By Chris Lane
By Olivia Flores Alvarez
By Angelica Leicht
By Jef Rouner
By Jef With One F
By Jef With One F
By Marco Torres
This exhibition reveals that drawing has come to be an essential part of Jimenez's art, the very core of his style. His line -- there's nothing quite like it, which is why viewers see all things in it. The strokes tower, bevel, loop and dart. The sureness of his hand is almost infallible. Set down at collision speed, the line's velocity endows his drawings of people and animals with a smoldering intensity that is pronounced, arresting and inescapable. In Vato Loco con su Wisa (Barrio Guy with Girlfriend) (1994) and Cholo with Lowrider Van (1993), Jimenez's line does not describe the image; it embodies it.
He deals with the tension between that which seems ephemeral and yet is still powerfully imagined. While driving near Santa Fe, Jimenez came upon a coyote that had been hit by a car. Her back broken, she howled in pain. Jimenez had no gun, so he killed her with his hands to end her suffering. And then he drew her. In the sensitive portrait, he isolates the coyote's head as if severed at the neck. We see her soft muzzle and large pointed ears. Her body hangs limp by its legs, the abdomen a gaping wound, but a vital grace comes through Jimenez's variegated strokes of color and bristling line.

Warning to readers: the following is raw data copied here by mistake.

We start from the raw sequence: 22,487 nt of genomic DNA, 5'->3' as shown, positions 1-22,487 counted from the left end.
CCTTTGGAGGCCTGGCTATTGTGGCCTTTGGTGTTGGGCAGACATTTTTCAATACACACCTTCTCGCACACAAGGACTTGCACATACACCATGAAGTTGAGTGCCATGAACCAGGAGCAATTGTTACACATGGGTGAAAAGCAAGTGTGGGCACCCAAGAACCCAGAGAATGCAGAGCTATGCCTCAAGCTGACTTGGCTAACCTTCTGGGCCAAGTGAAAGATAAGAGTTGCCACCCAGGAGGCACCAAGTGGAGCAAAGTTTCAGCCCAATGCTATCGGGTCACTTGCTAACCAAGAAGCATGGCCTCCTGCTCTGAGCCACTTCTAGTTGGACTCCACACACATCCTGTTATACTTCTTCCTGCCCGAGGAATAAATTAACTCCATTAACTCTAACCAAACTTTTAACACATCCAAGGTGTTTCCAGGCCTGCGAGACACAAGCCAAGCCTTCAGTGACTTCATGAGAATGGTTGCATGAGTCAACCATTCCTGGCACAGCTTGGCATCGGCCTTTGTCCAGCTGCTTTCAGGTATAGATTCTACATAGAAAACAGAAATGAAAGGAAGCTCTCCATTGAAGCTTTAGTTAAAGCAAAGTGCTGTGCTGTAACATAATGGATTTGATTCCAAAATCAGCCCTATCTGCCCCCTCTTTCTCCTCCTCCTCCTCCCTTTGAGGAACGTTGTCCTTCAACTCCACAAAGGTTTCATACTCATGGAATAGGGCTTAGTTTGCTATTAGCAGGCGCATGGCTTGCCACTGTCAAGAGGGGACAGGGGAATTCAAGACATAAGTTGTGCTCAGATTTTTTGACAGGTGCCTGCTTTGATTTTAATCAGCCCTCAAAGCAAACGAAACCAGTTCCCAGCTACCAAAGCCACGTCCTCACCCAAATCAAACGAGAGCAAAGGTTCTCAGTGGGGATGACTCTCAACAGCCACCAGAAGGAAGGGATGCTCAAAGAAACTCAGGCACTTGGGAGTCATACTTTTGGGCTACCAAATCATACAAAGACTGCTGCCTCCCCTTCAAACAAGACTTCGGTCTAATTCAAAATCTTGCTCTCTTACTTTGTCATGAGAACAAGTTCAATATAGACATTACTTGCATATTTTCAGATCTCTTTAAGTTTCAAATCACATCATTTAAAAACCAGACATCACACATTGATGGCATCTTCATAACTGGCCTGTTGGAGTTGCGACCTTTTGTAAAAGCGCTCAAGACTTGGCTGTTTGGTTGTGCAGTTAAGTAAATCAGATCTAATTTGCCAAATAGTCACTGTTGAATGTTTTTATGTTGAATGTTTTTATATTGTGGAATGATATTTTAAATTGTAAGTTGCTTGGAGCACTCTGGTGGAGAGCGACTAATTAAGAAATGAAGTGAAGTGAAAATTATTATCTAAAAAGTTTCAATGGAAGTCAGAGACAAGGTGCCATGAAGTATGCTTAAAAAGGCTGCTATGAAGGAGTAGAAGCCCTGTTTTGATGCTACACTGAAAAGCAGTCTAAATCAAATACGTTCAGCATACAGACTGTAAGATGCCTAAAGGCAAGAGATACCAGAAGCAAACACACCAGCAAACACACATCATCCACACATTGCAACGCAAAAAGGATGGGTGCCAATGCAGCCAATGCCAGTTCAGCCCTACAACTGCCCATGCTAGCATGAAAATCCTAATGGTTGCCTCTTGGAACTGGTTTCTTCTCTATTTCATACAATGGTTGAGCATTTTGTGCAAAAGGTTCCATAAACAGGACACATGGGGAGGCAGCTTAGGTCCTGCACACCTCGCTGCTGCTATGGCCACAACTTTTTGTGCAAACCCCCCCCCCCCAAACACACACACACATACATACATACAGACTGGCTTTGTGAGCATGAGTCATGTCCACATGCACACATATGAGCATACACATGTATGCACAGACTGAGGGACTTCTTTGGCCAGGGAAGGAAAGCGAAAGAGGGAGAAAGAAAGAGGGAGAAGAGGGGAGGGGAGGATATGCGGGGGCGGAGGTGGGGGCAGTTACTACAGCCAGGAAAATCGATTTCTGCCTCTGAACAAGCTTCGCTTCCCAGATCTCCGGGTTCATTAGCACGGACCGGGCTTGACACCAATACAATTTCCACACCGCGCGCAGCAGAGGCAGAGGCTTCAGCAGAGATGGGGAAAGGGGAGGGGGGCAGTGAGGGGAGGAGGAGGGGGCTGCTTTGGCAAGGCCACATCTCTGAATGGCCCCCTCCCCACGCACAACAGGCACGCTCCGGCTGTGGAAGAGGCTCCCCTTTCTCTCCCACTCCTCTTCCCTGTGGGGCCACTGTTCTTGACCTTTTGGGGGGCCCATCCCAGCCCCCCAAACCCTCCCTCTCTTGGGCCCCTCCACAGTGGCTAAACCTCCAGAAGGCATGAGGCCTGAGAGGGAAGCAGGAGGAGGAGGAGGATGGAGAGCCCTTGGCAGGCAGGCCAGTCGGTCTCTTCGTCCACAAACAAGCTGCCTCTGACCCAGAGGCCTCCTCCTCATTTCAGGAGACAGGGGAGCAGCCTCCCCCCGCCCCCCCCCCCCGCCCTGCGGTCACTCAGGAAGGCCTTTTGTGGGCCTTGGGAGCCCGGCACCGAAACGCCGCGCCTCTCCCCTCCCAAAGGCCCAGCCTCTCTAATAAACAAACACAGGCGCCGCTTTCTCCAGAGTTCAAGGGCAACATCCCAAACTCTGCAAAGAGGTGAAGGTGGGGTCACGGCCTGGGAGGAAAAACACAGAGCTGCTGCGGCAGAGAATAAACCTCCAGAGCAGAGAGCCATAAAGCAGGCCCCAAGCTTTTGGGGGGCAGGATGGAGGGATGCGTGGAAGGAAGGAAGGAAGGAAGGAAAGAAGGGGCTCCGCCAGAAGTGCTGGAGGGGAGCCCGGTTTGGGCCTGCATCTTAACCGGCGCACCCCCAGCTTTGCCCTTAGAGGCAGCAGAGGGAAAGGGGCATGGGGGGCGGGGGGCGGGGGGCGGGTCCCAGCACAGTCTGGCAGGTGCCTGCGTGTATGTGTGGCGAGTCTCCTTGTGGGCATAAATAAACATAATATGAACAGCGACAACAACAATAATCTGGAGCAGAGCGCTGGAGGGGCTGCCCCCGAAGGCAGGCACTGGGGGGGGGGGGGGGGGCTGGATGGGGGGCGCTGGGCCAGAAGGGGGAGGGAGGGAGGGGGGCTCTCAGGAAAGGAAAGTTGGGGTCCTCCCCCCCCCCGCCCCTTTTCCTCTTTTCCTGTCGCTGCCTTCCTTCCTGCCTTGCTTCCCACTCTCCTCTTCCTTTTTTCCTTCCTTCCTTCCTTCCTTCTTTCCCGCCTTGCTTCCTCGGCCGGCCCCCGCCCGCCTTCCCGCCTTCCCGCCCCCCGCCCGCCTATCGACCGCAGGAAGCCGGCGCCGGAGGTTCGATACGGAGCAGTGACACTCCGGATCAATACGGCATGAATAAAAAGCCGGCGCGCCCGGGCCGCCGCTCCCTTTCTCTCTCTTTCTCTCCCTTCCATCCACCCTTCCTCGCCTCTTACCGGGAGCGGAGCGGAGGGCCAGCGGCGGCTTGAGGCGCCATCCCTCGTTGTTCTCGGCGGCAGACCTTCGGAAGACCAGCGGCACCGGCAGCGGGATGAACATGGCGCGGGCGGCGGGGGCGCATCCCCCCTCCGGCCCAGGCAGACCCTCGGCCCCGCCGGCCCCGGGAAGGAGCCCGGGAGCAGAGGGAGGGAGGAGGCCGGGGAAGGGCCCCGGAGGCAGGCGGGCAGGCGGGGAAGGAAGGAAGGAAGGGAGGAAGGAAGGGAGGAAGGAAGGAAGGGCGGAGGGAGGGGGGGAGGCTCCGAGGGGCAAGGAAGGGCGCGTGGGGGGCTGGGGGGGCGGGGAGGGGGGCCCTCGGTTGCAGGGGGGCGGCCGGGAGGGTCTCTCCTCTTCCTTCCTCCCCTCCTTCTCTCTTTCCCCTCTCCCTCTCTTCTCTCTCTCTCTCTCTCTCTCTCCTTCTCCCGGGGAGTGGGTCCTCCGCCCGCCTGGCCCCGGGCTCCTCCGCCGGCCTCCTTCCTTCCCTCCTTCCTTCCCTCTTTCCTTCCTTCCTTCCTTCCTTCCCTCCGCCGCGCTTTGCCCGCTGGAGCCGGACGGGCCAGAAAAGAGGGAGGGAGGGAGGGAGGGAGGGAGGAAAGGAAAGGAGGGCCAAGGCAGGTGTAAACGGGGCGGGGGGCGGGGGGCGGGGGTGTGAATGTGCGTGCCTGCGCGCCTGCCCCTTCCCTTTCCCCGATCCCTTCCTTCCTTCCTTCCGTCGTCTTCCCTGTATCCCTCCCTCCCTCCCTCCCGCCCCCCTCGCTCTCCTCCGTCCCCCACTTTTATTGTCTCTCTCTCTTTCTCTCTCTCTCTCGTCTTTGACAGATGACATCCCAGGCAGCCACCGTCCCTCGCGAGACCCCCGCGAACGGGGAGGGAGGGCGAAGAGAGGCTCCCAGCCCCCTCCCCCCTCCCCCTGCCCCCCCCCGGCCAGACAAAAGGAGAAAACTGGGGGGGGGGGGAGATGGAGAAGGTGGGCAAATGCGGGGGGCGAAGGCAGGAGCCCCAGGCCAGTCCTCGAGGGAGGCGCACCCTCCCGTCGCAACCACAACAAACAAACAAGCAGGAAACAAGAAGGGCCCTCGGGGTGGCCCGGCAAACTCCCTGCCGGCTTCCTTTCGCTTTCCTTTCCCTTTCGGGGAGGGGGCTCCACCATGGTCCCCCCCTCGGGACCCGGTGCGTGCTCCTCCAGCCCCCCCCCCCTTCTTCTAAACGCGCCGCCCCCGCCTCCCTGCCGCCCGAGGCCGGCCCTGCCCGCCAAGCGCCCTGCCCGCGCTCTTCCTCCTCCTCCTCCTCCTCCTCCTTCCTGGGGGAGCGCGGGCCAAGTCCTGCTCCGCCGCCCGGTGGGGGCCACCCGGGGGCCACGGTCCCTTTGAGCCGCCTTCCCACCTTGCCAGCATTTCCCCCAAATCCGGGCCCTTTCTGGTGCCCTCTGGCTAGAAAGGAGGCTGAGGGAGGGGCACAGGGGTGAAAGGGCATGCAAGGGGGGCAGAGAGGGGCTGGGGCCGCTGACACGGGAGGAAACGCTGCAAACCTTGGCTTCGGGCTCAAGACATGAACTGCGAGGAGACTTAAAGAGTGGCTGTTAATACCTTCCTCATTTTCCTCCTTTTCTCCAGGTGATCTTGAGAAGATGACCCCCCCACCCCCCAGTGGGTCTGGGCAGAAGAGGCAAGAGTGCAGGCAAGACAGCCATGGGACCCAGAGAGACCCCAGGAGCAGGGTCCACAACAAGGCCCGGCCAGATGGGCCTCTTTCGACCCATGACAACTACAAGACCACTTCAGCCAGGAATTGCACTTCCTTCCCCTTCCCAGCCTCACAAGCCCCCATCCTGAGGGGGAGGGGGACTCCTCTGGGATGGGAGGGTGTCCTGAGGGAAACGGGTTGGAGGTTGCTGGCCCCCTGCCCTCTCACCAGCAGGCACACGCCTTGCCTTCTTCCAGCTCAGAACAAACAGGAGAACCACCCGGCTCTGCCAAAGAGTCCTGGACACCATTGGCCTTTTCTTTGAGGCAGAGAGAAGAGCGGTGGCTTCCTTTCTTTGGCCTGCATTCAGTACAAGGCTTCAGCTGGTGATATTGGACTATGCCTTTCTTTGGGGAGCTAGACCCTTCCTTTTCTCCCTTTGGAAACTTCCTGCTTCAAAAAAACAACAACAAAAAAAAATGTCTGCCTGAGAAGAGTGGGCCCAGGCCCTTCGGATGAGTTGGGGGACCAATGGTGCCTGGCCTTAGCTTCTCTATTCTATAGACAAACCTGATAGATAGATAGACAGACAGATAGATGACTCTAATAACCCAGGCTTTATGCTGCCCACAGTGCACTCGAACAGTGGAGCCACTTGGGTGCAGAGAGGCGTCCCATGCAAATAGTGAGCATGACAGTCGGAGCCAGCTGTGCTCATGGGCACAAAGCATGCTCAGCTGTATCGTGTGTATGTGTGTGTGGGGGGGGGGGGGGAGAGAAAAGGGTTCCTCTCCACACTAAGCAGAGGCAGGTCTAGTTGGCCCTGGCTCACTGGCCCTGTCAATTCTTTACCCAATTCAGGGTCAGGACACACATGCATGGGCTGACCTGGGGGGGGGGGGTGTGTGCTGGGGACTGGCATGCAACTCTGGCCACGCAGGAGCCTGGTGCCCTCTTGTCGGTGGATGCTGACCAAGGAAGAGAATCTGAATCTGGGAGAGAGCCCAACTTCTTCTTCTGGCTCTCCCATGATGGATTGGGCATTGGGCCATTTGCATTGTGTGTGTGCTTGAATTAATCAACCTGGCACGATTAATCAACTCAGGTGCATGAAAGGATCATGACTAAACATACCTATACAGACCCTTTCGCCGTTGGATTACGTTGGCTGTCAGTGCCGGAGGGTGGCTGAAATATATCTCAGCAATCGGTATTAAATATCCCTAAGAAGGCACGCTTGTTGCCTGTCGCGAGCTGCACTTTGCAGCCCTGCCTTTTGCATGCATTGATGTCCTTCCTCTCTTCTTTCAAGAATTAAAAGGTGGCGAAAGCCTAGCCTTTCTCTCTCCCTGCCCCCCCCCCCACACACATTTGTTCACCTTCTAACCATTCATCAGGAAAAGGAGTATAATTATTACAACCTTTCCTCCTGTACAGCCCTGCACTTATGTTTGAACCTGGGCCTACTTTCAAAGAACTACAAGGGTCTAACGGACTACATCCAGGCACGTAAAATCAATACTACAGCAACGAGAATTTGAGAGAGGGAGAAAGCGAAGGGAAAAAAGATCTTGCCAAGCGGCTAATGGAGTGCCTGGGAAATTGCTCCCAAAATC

Similarly, Jimenez's delicate portrait of his father, moments before death, fairly vibrates with a brave and urgent expressiveness. A series of hand-colored lithographs from 1995 shows Jimenez grappling with his own issues of mortality. Much like the trapped coyote, the artist had to come to terms with the total loss of sight in his left eye. The tension between spontaneous gesture and emotional restraint heightens the sense of psychological intimacy; Jimenez increasingly portrays himself with wolflike features.
It's this quality of desperation, of hanging on by one's fingernails, that gives Jimenez's work its continued resonance. To face one of his drawings or sculptures is to open vast areas of feeling, to recognize something about ourselves and our culture. If anything, Jimenez's sculptures, drawings and prints take hold of us because they acknowledge that the body is intact, whole, energetic, responsive, alive.
"Working-Class Heroes: Images from the Popular Culture"is on view through March 28 at Blaffer Gallery, University of Houston entrance no. 16 (off Cullen Blvd.), (713)743-9528.